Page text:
Member Spotlight: Clint Dennett, James Commodore & Rajiv Mehra

Clint Dennett & James Commodore, Avalon Dairy Shop Stewards


Our members in the Industrial sector—which runs the gamut from meat processing plants to recycling centres—are tough. As UFCW 1518 Executive Board member and Grand River Foods employee Rajiv Mehra says, “we are pushed a lot.”

GRAND RIVER FOODS Worker & UFCW 1518 Executive Board Member Rajiv Mehra
GRAND RIVER FOODS Worker & UFCW 1518 Executive Board Member Rajiv Mehra

He describes his own work environment as incredibly cold and wet, but it’s all because of the union that workers like him have the health protections and work wear that they need to do the job safely and well. 

What these physical workspaces lack in warmth, our members make up for with care, community, and vitality. The Industrial sector boasts one of the strongest networks of engaged and vocal Shop Stewards, who take great care to protect their coworkers. Consistently, they act as both a buffer between the shop floor and the employer, as well as a liaison between the larger union and their coworkers. 

Avalon Dairy member Clint Dennett is one of these Stewards. “I was in it before we were even certified. I took it on as a challenge. [Stewards] are pretty much the leaders around here—we try to bring everybody together and on board.”

Inspiring passion and power in their coworkers will be the next big challenge for these leaders. The more members who are willing to speak up, enforce their collective agreement, and use the union’s platform to advance causes that they value, the stronger the union and the better their wages and working conditions will be. Dennett agrees and says that mentorship and education for members will be key because the Stewards can’t be everywhere at once. Mehra notes that shifts in demographics must be considered when talking about empowering workers too. When he first started at Grand River Foods, many languages were spoken among staff. 

Update Magazine sat down with Mehra, Dennett and other passionate industrial activists to ask them how the union has improved their workplace, and how their coworkers can get more involved.

How has unionizing benefited your workplace?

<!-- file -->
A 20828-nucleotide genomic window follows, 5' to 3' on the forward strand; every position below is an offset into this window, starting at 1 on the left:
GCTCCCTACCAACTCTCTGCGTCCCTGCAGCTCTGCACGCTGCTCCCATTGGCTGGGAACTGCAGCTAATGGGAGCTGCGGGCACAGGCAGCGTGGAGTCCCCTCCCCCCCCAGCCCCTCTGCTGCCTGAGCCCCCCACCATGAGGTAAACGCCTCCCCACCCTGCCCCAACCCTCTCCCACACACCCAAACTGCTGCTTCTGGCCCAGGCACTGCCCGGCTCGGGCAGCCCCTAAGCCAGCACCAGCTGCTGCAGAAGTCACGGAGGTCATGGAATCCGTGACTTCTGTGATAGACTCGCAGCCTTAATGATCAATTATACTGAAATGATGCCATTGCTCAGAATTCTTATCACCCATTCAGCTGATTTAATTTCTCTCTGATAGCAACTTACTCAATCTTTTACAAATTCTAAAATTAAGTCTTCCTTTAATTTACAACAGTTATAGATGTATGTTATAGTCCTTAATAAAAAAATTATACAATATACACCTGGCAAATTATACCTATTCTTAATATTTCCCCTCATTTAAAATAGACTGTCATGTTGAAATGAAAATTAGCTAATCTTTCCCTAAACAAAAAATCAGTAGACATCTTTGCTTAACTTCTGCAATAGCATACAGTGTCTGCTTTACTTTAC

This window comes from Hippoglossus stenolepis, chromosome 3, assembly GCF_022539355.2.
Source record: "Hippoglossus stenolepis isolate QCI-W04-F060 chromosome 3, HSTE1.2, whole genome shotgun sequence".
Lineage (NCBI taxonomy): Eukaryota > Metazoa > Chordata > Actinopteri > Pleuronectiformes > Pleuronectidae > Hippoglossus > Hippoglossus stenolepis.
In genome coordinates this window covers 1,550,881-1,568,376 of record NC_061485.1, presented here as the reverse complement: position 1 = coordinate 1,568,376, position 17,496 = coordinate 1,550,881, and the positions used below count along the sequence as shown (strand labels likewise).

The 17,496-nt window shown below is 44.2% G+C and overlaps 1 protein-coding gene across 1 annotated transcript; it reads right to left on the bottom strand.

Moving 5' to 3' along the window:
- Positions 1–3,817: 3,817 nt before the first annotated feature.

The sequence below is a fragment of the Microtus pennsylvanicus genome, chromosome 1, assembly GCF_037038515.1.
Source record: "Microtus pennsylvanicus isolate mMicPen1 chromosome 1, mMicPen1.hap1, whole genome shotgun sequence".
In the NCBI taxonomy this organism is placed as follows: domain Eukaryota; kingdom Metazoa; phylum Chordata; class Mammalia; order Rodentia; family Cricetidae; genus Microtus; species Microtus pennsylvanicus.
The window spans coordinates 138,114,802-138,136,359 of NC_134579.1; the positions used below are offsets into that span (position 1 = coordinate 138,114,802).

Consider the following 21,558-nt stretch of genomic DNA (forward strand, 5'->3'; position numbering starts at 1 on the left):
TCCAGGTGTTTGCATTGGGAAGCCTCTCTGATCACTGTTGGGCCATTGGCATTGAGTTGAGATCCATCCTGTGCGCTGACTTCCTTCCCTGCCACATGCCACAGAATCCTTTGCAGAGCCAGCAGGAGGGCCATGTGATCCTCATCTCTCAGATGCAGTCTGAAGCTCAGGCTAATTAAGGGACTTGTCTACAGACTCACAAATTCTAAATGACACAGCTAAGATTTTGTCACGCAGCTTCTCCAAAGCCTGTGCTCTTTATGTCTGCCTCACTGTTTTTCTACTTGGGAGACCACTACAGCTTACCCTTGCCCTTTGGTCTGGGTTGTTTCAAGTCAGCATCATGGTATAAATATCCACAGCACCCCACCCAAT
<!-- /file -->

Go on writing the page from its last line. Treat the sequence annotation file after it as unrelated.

James Commodore (Avalon Dairy): Respect. A lot more. We don’t have a lot of the bullying from management anymore because we have rights now. We have a voice. Things have changed quite a bit for the better.

Rajiv Mehra (Grand River Foods): Job security. If the employer has done something wrong, you can approach the union through your Shop Stewards—they’re the first people on the floor, elected by the members. We’ve seen many times when people are terminated from the shop. When you’re nonunionized you have no rights to come back to work. But when you’re unionized, we can fight to bring people back and get them their job back.

Clint Dennett (Avalon Dairy): I’m glad we got a constant rep. When [Union Rep] Michael came in, it was like a safety net, so
now we can move forward. He’s here—and it’s good for the members to see him. It’s that reinforcement of ‘look the union’s here.’ 

What advice would you give to members who want to get more involved?

Mehra: Call the union! See the benefits that your union has. They will support you in every aspect, wherever you are. You need their help, they come. Nobody can harass you, nobody can push you, nobody can bully you—these are the advantages the union has. And without the union, you can’t get all these benefits.

Dennett: I would say, ‘do it.’ That one class that we took online, you learn so much. You think you know a lot, but as soon as you do a class you learn so much more.

Member Spotlight: Yukie Imada

UFCW 1518 Community Health Member Yukie Imada

We’re sharing stories from our latest edition of Update Magazine (Summer 2023), starting with this beautiful op-ed by Community Health Worker Yukie Imada. Look for print copies of Update Magazine in the mail or at your workplace!


Most of the clients I support driving to their homes and delivering care to their doors—are seniors. When I look at them, I see my mom and dad, who are now in their 80’s. When I meet their families, I think of my sister, supporting our mom through her dementia diagnosis.

All three live in Japan, which I left one final time in 2011 to settle in BC. I had two young children, and as a migrant parent, finding steady work that could pay the bills was not easy. In home care, I saw an opportunity anddecided to pursue a job as a Community Health care Worker (CHW) to support my kids. 

But I wasn’t acting on maternal instinct, alone; I was thinking of my own parents, an ocean away in Japan. I thought that if I can’t be there for them in their old age, I want to be there for someone else’s parents. If I can’t be beside my sister, I want to be there for BC’s family caregivers, to alleviate the pressure that they experience. In this last round of bargaining, my ability to keep doing this work for British Columbians was at stake.

To save our jobs and home care we needed a real recruitment and retention plan that would fix our under-resourced and understaffed teams. Financial parity with our counterparts at medical facilities, protections against violence, and provisions for mental health were also a must. 

As of March 1, 2023, we secured a new contract with all these improvements and more. As a CHW this win affects me directly. It means I can afford my bills and that I’ll be less susceptible to burnout. But it also means I can pay it forward and support health care at all levels, which is the true value of quality home care.